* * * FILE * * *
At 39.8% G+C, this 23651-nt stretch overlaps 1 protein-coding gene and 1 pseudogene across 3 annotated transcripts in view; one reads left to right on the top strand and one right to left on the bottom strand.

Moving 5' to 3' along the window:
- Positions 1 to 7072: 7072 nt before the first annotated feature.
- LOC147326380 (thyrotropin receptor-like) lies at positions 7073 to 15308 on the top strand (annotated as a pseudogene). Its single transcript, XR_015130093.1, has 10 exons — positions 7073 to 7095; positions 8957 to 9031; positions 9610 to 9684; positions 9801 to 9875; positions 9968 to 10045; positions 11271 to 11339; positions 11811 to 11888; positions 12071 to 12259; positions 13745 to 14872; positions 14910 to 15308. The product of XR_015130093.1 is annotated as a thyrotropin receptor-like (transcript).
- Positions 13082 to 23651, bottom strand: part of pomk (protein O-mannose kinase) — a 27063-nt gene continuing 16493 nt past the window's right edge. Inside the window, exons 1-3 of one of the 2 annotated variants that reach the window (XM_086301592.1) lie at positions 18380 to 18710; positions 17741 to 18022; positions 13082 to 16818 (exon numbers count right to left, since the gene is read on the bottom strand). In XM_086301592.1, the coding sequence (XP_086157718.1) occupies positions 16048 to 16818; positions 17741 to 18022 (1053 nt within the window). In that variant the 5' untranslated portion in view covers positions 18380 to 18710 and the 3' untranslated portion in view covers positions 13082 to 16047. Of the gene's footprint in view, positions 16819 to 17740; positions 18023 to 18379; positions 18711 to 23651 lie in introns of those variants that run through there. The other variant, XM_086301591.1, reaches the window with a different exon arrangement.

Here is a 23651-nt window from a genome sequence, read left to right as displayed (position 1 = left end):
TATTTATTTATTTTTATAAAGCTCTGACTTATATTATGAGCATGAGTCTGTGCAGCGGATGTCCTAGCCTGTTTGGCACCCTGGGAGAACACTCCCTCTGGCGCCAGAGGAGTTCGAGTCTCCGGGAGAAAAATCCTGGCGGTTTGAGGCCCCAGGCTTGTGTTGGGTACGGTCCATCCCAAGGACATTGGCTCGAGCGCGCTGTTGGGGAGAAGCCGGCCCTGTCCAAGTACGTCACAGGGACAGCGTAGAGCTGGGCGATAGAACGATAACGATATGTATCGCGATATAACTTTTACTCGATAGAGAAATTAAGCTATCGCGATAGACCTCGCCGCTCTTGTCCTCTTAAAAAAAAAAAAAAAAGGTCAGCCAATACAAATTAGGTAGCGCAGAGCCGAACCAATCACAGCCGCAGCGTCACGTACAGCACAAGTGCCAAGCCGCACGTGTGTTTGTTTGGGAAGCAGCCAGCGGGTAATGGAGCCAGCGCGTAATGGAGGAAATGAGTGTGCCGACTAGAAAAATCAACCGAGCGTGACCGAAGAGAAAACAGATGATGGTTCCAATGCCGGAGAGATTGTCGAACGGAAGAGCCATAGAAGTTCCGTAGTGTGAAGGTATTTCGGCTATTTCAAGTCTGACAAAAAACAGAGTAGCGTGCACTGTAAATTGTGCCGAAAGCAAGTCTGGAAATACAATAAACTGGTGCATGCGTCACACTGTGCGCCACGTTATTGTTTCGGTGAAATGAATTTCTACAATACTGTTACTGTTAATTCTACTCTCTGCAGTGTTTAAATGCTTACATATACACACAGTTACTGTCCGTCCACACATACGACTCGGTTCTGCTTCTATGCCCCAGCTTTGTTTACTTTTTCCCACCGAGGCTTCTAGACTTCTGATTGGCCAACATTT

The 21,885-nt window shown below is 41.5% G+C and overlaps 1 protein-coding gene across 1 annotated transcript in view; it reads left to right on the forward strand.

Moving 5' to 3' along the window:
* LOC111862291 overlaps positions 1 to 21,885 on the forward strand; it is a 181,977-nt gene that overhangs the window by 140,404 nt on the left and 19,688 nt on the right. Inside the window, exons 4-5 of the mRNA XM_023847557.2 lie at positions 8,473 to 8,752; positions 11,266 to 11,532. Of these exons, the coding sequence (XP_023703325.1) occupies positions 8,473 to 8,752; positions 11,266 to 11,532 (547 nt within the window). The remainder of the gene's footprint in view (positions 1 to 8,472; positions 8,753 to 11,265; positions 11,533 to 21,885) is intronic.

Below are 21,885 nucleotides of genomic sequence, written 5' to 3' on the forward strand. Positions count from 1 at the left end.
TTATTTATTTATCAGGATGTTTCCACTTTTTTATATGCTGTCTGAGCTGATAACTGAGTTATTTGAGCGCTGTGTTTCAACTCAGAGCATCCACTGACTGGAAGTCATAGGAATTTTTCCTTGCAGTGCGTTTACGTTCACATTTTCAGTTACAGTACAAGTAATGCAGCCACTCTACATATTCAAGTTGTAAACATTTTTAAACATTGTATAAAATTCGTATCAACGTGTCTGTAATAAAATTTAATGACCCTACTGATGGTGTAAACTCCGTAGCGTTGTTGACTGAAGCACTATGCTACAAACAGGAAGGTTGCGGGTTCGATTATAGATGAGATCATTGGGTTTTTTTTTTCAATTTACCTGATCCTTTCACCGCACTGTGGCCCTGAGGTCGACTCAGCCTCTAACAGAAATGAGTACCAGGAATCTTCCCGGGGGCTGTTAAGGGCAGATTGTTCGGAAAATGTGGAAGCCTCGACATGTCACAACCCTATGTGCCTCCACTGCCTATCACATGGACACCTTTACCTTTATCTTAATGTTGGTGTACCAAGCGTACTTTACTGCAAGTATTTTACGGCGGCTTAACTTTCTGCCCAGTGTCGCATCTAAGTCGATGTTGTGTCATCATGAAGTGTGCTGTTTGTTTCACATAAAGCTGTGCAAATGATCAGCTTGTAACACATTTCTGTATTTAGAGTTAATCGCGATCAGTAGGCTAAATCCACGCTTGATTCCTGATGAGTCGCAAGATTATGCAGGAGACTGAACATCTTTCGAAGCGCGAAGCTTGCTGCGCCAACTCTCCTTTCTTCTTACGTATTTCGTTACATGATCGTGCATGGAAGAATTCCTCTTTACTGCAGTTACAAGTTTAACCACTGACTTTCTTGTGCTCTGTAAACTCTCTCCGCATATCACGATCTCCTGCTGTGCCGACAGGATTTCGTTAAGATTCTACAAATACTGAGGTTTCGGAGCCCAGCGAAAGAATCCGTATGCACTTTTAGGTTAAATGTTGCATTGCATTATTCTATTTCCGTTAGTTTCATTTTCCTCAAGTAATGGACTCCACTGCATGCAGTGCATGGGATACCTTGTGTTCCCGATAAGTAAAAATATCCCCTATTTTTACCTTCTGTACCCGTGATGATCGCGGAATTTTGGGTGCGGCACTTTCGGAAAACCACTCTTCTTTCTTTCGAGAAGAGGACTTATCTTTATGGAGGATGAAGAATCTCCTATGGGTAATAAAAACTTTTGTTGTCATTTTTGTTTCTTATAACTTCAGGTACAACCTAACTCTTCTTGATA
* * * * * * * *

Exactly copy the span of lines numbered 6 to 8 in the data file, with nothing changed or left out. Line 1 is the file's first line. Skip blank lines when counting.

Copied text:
Here is a 23651-nt window from a genome sequence, read left to right as displayed (position 1 = left end):
TATTTATTTATTTTTATAAAGCTCTGACTTATATTATGAGCATGAGTCTGTGCAGCGGATGTCCTAGCCTGTTTGGCACCCTGGGAGAACACTCCCTCTGGCGCCAGAGGAGTTCGAGTCTCCGGGAGAAAAATCCTGGCGGTTTGAGGCCCCAGGCTTGTGTTGGGTACGGTCCATCCCAAGGACATTGGCTCGAGCGCGCTGTTGGGGAGAAGCCGGCCCTGTCCAAGTACGTCACAGGGACAGCGTAGAGCTGGGCGATAGAACGATAACGATATGTATCGCGATATAACTTTTACTCGATAGAGAAATTAAGCTATCGCGATAGACCTCGCCGCTCTTGTCCTCTTAAAAAAAAAAAAAAAAGGTCAGCCAATACAAATTAGGTAGCGCAGAGCCGAACCAATCACAGCCGCAGCGTCACGTACAGCACAAGTGCCAAGCCGCACGTGTGTTTGTTTGGGAAGCAGCCAGCGGGTAATGGAGCCAGCGCGTAATGGAGGAAATGAGTGTGCCGACTAGAAAAATCAACCGAGCGTGACCGAAGAGAAAACAGATGATGGTTCCAATGCCGGAGAGATTGTCGAACGGAAGAGCCATAGAAGTTCCGTAGTGTGAAGGTATTTCGGCTATTTCAAGTCTGACAAAAAACAGAGTAGCGTGCACTGTAAATTGTGCCGAAAGCAAGTCTGGAAATACAATAAACTGGTGCATGCGTCACACTGTGCGCCACGTTATTGTTTCGGTGAAATGAATTTCTACAATACTGTTACTGTTAATTCTACTCTCTGCAGTGTTTAAATGCTTACATATACACACAGTTACTGTCCGTCCACACATACGACTCGGTTCTGCTTCTATGCCCCAGCTTTGTTTACTTTTTCCCACCGAGGCTTCTAGACTTCTGATTGGCCAACATTT

The 21,885-nt window shown below is 41.5% G+C and overlaps 1 protein-coding gene across 1 annotated transcript in view; it reads left to right on the forward strand.